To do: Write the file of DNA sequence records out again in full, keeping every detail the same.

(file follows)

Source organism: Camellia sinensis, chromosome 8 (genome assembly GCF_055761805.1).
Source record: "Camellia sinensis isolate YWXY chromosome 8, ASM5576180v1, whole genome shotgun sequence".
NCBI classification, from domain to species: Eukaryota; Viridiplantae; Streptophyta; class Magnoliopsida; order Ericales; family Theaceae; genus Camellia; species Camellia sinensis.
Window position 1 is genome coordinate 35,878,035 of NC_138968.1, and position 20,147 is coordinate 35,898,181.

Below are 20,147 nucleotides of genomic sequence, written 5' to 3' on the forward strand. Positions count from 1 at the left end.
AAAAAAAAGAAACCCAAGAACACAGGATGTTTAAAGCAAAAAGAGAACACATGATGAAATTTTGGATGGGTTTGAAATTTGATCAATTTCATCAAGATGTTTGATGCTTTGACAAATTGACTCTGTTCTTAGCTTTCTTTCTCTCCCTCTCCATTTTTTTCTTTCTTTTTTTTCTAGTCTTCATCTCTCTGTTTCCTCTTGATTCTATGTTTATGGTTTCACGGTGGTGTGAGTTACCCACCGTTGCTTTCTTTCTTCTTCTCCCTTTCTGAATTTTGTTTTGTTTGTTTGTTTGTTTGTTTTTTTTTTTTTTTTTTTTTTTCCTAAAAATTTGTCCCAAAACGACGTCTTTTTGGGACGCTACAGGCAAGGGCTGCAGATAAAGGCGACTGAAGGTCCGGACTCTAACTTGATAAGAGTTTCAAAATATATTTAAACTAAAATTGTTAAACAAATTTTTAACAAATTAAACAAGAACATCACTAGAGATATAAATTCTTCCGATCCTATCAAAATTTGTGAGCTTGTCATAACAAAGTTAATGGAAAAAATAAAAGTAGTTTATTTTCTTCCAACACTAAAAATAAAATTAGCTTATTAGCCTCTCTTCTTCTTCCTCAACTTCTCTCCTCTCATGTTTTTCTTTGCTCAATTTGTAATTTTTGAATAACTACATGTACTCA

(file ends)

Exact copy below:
Source organism: Camellia sinensis, chromosome 8 (genome assembly GCF_055761805.1).
Source record: "Camellia sinensis isolate YWXY chromosome 8, ASM5576180v1, whole genome shotgun sequence".
NCBI classification, from domain to species: Eukaryota; Viridiplantae; Streptophyta; class Magnoliopsida; order Ericales; family Theaceae; genus Camellia; species Camellia sinensis.
Window position 1 is genome coordinate 35,878,035 of NC_138968.1, and position 20,147 is coordinate 35,898,181.

Below are 20,147 nucleotides of genomic sequence, written 5' to 3' on the forward strand. Positions count from 1 at the left end.
AAAAAAAAGAAACCCAAGAACACAGGATGTTTAAAGCAAAAAGAGAACACATGATGAAATTTTGGATGGGTTTGAAATTTGATCAATTTCATCAAGATGTTTGATGCTTTGACAAATTGACTCTGTTCTTAGCTTTCTTTCTCTCCCTCTCCATTTTTTTCTTTCTTTTTTTTCTAGTCTTCATCTCTCTGTTTCCTCTTGATTCTATGTTTATGGTTTCACGGTGGTGTGAGTTACCCACCGTTGCTTTCTTTCTTCTTCTCCCTTTCTGAATTTTGTTTTGTTTGTTTGTTTGTTTGTTTTTTTTTTTTTTTTTTTTTTTCCTAAAAATTTGTCCCAAAACGACGTCTTTTTGGGACGCTACAGGCAAGGGCTGCAGATAAAGGCGACTGAAGGTCCGGACTCTAACTTGATAAGAGTTTCAAAATATATTTAAACTAAAATTGTTAAACAAATTTTTAACAAATTAAACAAGAACATCACTAGAGATATAAATTCTTCCGATCCTATCAAAATTTGTGAGCTTGTCATAACAAAGTTAATGGAAAAAATAAAAGTAGTTTATTTTCTTCCAACACTAAAAATAAAATTAGCTTATTAGCCTCTCTTCTTCTTCCTCAACTTCTCTCCTCTCATGTTTTTCTTTGCTCAATTTGTAATTTTTGAATAACTACATGTACTCA